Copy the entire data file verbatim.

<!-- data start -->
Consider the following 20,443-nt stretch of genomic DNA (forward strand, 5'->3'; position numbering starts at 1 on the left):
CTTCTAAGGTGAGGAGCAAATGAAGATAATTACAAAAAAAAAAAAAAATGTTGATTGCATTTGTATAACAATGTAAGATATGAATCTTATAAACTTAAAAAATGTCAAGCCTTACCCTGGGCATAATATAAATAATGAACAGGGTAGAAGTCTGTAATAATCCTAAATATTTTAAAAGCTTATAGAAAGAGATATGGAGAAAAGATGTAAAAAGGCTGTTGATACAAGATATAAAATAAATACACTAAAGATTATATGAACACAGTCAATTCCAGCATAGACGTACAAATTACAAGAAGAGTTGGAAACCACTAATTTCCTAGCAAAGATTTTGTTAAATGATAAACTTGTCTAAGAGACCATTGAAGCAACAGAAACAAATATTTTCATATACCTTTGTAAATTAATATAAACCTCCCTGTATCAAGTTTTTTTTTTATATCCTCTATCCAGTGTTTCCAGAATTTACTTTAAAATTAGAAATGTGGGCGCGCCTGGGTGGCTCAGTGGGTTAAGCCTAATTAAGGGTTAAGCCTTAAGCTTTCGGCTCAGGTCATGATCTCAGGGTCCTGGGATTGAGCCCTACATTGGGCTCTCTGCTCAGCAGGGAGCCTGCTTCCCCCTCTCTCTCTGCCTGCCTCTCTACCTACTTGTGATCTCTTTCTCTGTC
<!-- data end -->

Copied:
Consider the following 20,443-nt stretch of genomic DNA (forward strand, 5'->3'; position numbering starts at 1 on the left):
CTTCTAAGGTGAGGAGCAAATGAAGATAATTACAAAAAAAAAAAAAAATGTTGATTGCATTTGTATAACAATGTAAGATATGAATCTTATAAACTTAAAAAATGTCAAGCCTTACCCTGGGCATAATATAAATAATGAACAGGGTAGAAGTCTGTAATAATCCTAAATATTTTAAAAGCTTATAGAAAGAGATATGGAGAAAAGATGTAAAAAGGCTGTTGATACAAGATATAAAATAAATACACTAAAGATTATATGAACACAGTCAATTCCAGCATAGACGTACAAATTACAAGAAGAGTTGGAAACCACTAATTTCCTAGCAAAGATTTTGTTAAATGATAAACTTGTCTAAGAGACCATTGAAGCAACAGAAACAAATATTTTCATATACCTTTGTAAATTAATATAAACCTCCCTGTATCAAGTTTTTTTTTTATATCCTCTATCCAGTGTTTCCAGAATTTACTTTAAAATTAGAAATGTGGGCGCGCCTGGGTGGCTCAGTGGGTTAAGCCTAATTAAGGGTTAAGCCTTAAGCTTTCGGCTCAGGTCATGATCTCAGGGTCCTGGGATTGAGCCCTACATTGGGCTCTCTGCTCAGCAGGGAGCCTGCTTCCCCCTCTCTCTCTGCCTGCCTCTCTACCTACTTGTGATCTCTTTCTCTGTC